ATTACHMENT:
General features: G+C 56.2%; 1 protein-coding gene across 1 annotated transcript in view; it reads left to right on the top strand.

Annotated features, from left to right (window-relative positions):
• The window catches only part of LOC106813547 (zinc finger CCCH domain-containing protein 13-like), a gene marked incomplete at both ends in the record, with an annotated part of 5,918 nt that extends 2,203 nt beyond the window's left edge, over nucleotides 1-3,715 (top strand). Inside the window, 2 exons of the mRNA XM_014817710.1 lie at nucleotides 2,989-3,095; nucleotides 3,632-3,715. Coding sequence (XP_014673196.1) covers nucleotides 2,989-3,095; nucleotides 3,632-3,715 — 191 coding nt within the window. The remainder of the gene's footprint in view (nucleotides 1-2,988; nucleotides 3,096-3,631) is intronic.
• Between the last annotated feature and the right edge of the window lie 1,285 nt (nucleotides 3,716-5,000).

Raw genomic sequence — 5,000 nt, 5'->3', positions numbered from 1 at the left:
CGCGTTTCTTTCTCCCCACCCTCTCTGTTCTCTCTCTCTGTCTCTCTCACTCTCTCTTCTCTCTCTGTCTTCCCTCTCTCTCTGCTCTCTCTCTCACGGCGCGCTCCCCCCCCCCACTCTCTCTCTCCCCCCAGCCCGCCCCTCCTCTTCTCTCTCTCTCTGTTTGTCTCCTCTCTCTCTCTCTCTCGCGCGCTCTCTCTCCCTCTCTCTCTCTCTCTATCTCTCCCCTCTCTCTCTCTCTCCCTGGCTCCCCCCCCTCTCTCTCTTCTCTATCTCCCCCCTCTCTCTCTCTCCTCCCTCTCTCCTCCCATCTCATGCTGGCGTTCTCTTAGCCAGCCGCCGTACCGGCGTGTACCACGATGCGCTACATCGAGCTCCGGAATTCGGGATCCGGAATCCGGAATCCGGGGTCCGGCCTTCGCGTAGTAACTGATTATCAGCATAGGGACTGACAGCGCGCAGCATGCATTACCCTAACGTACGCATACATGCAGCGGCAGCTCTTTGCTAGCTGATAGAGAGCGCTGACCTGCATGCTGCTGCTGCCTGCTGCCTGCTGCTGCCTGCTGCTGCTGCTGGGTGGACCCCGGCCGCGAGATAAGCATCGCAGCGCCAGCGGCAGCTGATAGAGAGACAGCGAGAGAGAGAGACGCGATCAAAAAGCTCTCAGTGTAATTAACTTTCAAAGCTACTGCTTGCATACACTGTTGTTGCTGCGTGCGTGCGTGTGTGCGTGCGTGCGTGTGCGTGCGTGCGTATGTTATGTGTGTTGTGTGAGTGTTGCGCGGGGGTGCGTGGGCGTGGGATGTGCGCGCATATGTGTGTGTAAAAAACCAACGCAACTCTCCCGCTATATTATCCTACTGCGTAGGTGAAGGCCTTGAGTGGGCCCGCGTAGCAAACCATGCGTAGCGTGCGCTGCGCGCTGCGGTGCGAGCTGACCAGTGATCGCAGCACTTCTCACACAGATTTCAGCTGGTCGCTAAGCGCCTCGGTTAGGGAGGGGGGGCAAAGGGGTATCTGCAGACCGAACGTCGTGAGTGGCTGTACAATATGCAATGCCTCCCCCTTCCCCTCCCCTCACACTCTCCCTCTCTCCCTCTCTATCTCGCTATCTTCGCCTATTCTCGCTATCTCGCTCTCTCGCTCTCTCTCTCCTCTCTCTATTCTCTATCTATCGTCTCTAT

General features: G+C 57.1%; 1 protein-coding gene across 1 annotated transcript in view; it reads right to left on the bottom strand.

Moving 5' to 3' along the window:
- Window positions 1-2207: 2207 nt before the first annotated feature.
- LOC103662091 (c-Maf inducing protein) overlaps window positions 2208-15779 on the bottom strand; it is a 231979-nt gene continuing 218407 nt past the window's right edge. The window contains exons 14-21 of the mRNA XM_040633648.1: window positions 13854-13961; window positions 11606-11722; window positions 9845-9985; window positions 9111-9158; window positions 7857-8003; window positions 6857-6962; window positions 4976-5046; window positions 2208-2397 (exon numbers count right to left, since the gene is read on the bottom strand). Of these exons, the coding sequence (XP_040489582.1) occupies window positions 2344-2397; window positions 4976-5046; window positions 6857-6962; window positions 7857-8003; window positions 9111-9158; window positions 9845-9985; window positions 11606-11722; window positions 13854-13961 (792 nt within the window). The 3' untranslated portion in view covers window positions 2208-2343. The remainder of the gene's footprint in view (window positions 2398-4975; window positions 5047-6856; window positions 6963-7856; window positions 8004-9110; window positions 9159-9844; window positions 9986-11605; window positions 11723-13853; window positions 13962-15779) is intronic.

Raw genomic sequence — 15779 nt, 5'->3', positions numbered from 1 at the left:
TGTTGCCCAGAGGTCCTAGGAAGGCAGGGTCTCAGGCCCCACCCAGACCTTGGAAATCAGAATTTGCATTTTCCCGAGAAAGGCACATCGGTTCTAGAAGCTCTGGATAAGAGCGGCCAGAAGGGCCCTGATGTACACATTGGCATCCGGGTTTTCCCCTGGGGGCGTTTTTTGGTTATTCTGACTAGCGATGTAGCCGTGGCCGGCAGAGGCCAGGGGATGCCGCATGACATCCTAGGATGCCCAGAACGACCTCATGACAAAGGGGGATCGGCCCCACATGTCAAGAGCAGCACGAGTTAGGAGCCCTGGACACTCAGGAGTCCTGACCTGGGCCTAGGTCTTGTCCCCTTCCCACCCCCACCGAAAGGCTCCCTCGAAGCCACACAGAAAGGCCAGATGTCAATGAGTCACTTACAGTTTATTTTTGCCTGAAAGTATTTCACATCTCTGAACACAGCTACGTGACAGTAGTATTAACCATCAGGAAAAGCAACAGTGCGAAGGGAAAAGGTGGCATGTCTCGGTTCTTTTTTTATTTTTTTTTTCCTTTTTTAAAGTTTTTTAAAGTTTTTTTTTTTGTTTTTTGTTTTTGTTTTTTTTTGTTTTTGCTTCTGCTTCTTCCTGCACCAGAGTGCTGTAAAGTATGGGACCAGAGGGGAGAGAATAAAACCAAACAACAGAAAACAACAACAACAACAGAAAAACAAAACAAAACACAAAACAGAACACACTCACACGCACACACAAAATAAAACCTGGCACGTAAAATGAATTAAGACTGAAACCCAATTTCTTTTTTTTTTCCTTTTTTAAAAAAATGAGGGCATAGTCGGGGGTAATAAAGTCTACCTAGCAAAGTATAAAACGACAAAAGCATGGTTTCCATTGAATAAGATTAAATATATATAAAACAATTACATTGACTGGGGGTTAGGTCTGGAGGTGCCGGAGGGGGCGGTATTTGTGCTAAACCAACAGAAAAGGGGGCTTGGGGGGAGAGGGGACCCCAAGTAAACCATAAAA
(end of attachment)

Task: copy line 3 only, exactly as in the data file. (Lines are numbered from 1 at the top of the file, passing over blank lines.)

• The window catches only part of LOC106813547 (zinc finger CCCH domain-containing protein 13-like), a gene marked incomplete at both ends in the record, with an annotated part of 5,918 nt that extends 2,203 nt beyond the window's left edge, over nucleotides 1-3,715 (top strand). Inside the window, 2 exons of the mRNA XM_014817710.1 lie at nucleotides 2,989-3,095; nucleotides 3,632-3,715. Coding sequence (XP_014673196.1) covers nucleotides 2,989-3,095; nucleotides 3,632-3,715 — 191 coding nt within the window. The remainder of the gene's footprint in view (nucleotides 1-2,988; nucleotides 3,096-3,631) is intronic.